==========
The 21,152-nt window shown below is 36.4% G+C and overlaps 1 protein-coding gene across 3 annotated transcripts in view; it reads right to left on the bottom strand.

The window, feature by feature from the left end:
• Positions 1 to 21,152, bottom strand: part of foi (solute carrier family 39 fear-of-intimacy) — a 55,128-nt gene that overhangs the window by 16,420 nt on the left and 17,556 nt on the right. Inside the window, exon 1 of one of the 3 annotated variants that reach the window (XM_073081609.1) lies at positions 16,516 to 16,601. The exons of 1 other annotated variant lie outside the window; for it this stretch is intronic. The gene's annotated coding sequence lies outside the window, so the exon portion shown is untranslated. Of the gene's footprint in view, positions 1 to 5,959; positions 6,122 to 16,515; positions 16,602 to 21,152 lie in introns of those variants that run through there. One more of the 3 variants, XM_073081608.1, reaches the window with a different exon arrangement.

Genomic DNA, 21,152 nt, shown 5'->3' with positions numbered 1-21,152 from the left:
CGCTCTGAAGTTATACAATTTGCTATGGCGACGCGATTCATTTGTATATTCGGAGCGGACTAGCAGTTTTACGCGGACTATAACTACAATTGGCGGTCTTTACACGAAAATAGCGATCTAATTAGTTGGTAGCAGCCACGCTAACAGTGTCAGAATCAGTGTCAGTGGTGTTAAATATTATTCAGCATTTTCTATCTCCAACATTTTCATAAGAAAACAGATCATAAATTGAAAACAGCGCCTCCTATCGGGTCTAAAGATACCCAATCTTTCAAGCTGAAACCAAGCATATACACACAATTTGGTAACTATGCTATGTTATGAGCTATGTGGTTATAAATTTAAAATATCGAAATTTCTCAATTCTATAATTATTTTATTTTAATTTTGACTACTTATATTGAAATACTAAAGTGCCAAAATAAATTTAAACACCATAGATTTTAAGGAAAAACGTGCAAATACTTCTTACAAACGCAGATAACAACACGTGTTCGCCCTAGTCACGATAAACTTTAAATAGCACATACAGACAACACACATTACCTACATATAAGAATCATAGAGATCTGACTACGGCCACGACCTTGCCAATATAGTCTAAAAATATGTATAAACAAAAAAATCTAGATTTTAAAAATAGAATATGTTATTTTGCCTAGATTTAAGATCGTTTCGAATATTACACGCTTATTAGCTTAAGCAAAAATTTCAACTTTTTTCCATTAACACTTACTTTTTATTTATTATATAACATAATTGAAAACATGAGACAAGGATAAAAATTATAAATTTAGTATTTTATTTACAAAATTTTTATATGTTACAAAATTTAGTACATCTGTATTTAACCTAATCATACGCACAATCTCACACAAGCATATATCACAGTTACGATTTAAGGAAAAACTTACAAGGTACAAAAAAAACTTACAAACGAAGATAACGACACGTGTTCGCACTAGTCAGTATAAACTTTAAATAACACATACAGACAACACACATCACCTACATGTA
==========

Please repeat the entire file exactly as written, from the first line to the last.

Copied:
The 21,152-nt window shown below is 36.4% G+C and overlaps 1 protein-coding gene across 3 annotated transcripts in view; it reads right to left on the bottom strand.

The window, feature by feature from the left end:
• Positions 1 to 21,152, bottom strand: part of foi (solute carrier family 39 fear-of-intimacy) — a 55,128-nt gene that overhangs the window by 16,420 nt on the left and 17,556 nt on the right. Inside the window, exon 1 of one of the 3 annotated variants that reach the window (XM_073081609.1) lies at positions 16,516 to 16,601. The exons of 1 other annotated variant lie outside the window; for it this stretch is intronic. The gene's annotated coding sequence lies outside the window, so the exon portion shown is untranslated. Of the gene's footprint in view, positions 1 to 5,959; positions 6,122 to 16,515; positions 16,602 to 21,152 lie in introns of those variants that run through there. One more of the 3 variants, XM_073081608.1, reaches the window with a different exon arrangement.

Genomic DNA, 21,152 nt, shown 5'->3' with positions numbered 1-21,152 from the left:
CGCTCTGAAGTTATACAATTTGCTATGGCGACGCGATTCATTTGTATATTCGGAGCGGACTAGCAGTTTTACGCGGACTATAACTACAATTGGCGGTCTTTACACGAAAATAGCGATCTAATTAGTTGGTAGCAGCCACGCTAACAGTGTCAGAATCAGTGTCAGTGGTGTTAAATATTATTCAGCATTTTCTATCTCCAACATTTTCATAAGAAAACAGATCATAAATTGAAAACAGCGCCTCCTATCGGGTCTAAAGATACCCAATCTTTCAAGCTGAAACCAAGCATATACACACAATTTGGTAACTATGCTATGTTATGAGCTATGTGGTTATAAATTTAAAATATCGAAATTTCTCAATTCTATAATTATTTTATTTTAATTTTGACTACTTATATTGAAATACTAAAGTGCCAAAATAAATTTAAACACCATAGATTTTAAGGAAAAACGTGCAAATACTTCTTACAAACGCAGATAACAACACGTGTTCGCCCTAGTCACGATAAACTTTAAATAGCACATACAGACAACACACATTACCTACATATAAGAATCATAGAGATCTGACTACGGCCACGACCTTGCCAATATAGTCTAAAAATATGTATAAACAAAAAAATCTAGATTTTAAAAATAGAATATGTTATTTTGCCTAGATTTAAGATCGTTTCGAATATTACACGCTTATTAGCTTAAGCAAAAATTTCAACTTTTTTCCATTAACACTTACTTTTTATTTATTATATAACATAATTGAAAACATGAGACAAGGATAAAAATTATAAATTTAGTATTTTATTTACAAAATTTTTATATGTTACAAAATTTAGTACATCTGTATTTAACCTAATCATACGCACAATCTCACACAAGCATATATCACAGTTACGATTTAAGGAAAAACTTACAAGGTACAAAAAAAACTTACAAACGAAGATAACGACACGTGTTCGCACTAGTCAGTATAAACTTTAAATAACACATACAGACAACACACATCACCTACATGTA